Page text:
Mutual aid is flourishing in south Minneapolis, where the police killing of an unarmed Black man and a revolt against state violence has left a community hungry for connection and racial justice. The alleged murder of George Floyd and the ensuing powerful uprisings have made the need to forge material support networks among neighbors all the more apparent, say activists – and they are up to the challenge.
A hotel along the Lake Street corridor that saw clashes and fires after four police officers arrested and killed Floyd is now occupied by houseless residents and activists who converted the building into a shelter for those displaced by conflict between protesters and the police. From the vigil set up to honor Floyd at 38th Street and Chicago Avenue to the parking lot of the Target store that was famously looted about two miles way, neighbors and volunteers gather on a daily basis to distribute food and household supplies from pop-up free shops while many stores remain closed.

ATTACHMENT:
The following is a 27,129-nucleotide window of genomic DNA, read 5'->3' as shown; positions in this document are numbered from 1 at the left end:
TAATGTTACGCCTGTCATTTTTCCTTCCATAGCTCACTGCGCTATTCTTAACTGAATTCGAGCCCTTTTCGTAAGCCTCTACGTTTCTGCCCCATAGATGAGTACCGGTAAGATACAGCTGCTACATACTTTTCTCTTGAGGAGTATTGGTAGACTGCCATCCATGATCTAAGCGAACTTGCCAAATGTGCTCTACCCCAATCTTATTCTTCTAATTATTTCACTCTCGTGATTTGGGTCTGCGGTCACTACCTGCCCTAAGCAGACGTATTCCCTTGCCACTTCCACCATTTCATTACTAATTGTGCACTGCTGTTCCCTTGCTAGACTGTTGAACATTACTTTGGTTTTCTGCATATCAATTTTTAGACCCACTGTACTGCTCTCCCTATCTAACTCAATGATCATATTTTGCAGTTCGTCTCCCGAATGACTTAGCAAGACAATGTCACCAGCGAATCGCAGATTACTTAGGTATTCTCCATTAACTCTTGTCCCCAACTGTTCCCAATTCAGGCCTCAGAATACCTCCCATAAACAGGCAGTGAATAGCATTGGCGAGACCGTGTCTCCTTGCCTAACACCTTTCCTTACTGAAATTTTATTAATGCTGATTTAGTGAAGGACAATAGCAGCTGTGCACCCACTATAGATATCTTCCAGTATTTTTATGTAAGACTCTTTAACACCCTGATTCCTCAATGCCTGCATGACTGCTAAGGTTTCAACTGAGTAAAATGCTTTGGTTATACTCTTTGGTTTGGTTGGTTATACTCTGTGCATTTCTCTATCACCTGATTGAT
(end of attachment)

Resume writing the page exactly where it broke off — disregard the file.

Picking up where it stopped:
Neighbors are also coming together to build strategies for keeping each other safe without the police, according to interviews with residents and local activists.